If A DI Prospect Has A Health History, Consider Impaired Risk DI
The individual disability insurance underwriting process may be more rigorous than any financial product sold within the individual market.
As a result, industrywide, the percentage of applicants for DI coverage who fall into the “impaired risk” category is higher than many other products. This does not mean, however, that applicants who have impairments will be ineligible for DI coverage.
In fact, many impaired risk applicants are offered coverage on standard policy forms.
Still, other applicants can get coverage, but under special “impaired risk” DI policy forms, or IRDI for short.
When you have a client who wants DI insurance but who has an impairment, it helps to know which way the underwriting is likely to go. The following will give you the basics.
As a DI industry practice, many impaired risk applicants are issued a policy with a change to the coverage requested in the application. In these situations, applicants may be offered coverage with a change to the elimination period or the benefit period, an endorsement rider that excludes coverage for certain pre-existing conditions, and/or a change to the premium rate.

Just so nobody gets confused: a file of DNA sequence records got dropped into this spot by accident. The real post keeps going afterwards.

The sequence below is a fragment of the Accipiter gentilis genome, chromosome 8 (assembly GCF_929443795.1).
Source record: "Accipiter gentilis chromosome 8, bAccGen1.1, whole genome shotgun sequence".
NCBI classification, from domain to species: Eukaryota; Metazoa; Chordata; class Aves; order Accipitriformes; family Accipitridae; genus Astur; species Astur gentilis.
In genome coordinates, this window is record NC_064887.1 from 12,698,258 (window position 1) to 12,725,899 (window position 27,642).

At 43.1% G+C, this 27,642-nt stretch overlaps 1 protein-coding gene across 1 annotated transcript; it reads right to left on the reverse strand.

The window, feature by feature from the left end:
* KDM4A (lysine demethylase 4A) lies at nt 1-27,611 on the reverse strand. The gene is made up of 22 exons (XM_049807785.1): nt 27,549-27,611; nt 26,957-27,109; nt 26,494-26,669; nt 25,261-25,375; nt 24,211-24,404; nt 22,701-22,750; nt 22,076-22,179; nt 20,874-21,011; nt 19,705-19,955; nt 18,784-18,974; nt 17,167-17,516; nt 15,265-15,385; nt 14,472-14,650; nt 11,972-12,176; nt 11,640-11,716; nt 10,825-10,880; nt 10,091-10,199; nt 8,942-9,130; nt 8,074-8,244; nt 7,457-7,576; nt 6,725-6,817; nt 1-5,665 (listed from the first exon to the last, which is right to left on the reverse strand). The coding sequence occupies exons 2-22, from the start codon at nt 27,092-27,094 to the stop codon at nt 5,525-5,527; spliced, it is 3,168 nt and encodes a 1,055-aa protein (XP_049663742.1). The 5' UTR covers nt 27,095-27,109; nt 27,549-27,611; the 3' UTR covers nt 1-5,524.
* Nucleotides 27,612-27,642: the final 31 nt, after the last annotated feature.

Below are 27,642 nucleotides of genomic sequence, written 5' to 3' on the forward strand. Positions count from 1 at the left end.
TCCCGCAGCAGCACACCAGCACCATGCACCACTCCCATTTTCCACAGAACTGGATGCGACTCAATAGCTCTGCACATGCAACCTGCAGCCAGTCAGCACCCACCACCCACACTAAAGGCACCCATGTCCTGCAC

Such policy and/or rate modifications are intended to adjust the contract to cover the risk appropriately. However, when coverage is issued with one of the adjustments described above, the policies are often issued on a standard policy form.
The most significantly impaired risks, which may represent 10% to 20% of all DI applicants industry-wide, may not be eligible for coverage on a standard policy form, though. Some of these individuals may qualify for the “impaired risk” DI coverage, mentioned above. Available from a very limited number of companies, these IRDI policies differ from typical DI policy forms in several ways:
IRDI coverage may be based on a group-type policy, known as a “group trust,” with each insured receiving a “certificate” of group coverage rather than an individual policy.
The premiums for IRDI may be “conditionally renewable,” which means the coverage will end for all insureds if the group policy is cancelled.